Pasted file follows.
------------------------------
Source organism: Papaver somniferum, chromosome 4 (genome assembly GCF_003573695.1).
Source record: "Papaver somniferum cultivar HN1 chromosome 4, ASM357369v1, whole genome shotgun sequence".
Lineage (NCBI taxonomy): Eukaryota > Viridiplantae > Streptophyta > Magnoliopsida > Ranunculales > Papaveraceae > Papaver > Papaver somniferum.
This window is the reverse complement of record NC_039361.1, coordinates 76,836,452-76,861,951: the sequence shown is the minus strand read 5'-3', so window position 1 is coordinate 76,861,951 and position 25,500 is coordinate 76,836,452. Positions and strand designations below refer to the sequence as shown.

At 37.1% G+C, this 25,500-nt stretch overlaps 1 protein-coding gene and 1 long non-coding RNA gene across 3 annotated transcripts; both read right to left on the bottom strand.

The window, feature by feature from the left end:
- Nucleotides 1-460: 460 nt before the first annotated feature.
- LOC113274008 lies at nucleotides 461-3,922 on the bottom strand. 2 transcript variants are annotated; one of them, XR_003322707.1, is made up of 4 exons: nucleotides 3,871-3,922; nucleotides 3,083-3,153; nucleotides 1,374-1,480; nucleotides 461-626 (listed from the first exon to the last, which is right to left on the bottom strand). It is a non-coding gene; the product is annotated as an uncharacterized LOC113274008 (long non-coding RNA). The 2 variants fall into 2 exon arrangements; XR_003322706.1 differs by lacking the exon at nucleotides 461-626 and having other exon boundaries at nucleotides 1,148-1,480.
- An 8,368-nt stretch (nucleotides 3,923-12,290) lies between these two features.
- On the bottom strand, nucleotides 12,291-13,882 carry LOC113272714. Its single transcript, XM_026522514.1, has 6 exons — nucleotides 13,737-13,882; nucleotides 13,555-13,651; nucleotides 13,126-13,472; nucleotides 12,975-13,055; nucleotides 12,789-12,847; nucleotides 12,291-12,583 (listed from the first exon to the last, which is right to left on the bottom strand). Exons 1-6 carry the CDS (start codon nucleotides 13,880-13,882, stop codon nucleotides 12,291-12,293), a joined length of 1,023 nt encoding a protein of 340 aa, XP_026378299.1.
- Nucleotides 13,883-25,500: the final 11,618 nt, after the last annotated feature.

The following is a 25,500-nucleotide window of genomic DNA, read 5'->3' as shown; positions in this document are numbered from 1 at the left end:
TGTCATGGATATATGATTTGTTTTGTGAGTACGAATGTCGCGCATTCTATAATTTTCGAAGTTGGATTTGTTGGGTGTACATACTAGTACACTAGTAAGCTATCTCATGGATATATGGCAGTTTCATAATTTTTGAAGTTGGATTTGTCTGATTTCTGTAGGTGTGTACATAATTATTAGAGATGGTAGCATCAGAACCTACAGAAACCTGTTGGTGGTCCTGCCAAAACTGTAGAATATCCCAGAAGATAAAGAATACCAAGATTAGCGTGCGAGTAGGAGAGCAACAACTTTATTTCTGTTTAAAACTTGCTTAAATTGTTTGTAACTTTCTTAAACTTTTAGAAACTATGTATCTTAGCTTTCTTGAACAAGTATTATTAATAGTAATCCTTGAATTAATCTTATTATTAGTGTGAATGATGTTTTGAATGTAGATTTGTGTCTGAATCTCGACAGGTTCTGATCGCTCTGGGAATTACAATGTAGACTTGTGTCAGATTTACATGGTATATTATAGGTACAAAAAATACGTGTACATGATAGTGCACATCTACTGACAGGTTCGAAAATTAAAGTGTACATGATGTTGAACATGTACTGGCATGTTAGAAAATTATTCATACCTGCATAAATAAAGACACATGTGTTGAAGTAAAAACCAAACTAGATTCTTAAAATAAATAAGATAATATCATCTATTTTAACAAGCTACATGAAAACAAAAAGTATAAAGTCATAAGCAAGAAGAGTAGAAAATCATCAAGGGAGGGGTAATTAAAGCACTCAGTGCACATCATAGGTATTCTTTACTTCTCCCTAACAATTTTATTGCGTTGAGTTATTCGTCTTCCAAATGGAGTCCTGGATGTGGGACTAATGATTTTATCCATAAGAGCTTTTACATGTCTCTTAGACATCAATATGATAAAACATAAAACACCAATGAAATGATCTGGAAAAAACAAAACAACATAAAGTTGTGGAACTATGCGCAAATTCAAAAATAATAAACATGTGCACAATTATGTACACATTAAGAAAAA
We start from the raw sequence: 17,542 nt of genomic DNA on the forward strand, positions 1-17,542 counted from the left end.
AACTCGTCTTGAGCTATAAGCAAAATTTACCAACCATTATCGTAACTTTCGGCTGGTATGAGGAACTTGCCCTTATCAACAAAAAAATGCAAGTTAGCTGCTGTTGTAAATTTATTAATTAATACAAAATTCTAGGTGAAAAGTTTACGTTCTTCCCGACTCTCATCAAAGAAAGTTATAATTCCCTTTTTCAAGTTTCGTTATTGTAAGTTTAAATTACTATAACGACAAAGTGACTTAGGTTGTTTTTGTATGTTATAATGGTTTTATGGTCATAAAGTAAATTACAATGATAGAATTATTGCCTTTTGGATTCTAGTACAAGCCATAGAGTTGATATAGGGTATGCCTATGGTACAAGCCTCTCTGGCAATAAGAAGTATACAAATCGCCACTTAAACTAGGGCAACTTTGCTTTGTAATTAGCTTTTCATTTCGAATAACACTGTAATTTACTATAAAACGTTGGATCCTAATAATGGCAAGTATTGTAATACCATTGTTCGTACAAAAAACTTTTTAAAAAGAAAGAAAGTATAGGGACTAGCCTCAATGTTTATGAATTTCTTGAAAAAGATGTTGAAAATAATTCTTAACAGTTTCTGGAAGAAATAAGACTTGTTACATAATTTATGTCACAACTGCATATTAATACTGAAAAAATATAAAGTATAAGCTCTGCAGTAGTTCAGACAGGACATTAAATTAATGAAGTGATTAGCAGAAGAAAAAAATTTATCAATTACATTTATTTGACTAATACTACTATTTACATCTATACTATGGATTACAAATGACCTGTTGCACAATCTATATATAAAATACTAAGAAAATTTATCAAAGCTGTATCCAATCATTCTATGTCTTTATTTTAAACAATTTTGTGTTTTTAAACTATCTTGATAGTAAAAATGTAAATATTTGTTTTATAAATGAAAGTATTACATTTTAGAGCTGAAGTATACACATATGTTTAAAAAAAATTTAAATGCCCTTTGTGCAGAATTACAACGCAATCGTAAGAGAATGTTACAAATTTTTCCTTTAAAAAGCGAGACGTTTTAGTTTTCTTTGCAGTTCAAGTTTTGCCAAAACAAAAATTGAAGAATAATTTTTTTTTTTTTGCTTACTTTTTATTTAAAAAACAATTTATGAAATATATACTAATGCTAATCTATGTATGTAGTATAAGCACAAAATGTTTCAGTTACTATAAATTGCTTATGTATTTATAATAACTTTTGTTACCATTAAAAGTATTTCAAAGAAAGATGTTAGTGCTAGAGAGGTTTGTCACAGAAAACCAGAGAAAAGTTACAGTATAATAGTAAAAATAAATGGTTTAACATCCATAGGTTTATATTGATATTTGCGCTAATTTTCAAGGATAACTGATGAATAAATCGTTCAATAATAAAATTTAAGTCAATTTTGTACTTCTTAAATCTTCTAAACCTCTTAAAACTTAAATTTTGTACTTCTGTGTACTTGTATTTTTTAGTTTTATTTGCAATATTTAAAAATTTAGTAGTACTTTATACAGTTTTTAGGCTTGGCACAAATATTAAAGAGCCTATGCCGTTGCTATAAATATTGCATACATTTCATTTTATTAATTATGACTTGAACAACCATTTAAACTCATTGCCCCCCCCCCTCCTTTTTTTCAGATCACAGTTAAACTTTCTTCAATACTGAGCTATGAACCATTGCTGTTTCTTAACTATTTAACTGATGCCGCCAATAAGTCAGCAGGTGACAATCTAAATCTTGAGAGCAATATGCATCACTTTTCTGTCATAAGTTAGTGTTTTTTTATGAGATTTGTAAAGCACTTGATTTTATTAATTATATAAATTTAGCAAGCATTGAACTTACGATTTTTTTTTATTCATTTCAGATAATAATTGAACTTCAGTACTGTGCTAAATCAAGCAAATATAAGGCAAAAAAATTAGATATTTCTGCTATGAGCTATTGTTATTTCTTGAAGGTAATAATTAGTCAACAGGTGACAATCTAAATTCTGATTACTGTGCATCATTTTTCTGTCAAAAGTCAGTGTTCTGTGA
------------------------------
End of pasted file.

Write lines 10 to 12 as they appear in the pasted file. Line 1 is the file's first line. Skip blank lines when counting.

- On the bottom strand, nucleotides 12,291-13,882 carry LOC113272714. Its single transcript, XM_026522514.1, has 6 exons — nucleotides 13,737-13,882; nucleotides 13,555-13,651; nucleotides 13,126-13,472; nucleotides 12,975-13,055; nucleotides 12,789-12,847; nucleotides 12,291-12,583 (listed from the first exon to the last, which is right to left on the bottom strand). Exons 1-6 carry the CDS (start codon nucleotides 13,880-13,882, stop codon nucleotides 12,291-12,293), a joined length of 1,023 nt encoding a protein of 340 aa, XP_026378299.1.
- Nucleotides 13,883-25,500: the final 11,618 nt, after the last annotated feature.

The following is a 25,500-nucleotide window of genomic DNA, read 5'->3' as shown; positions in this document are numbered from 1 at the left end: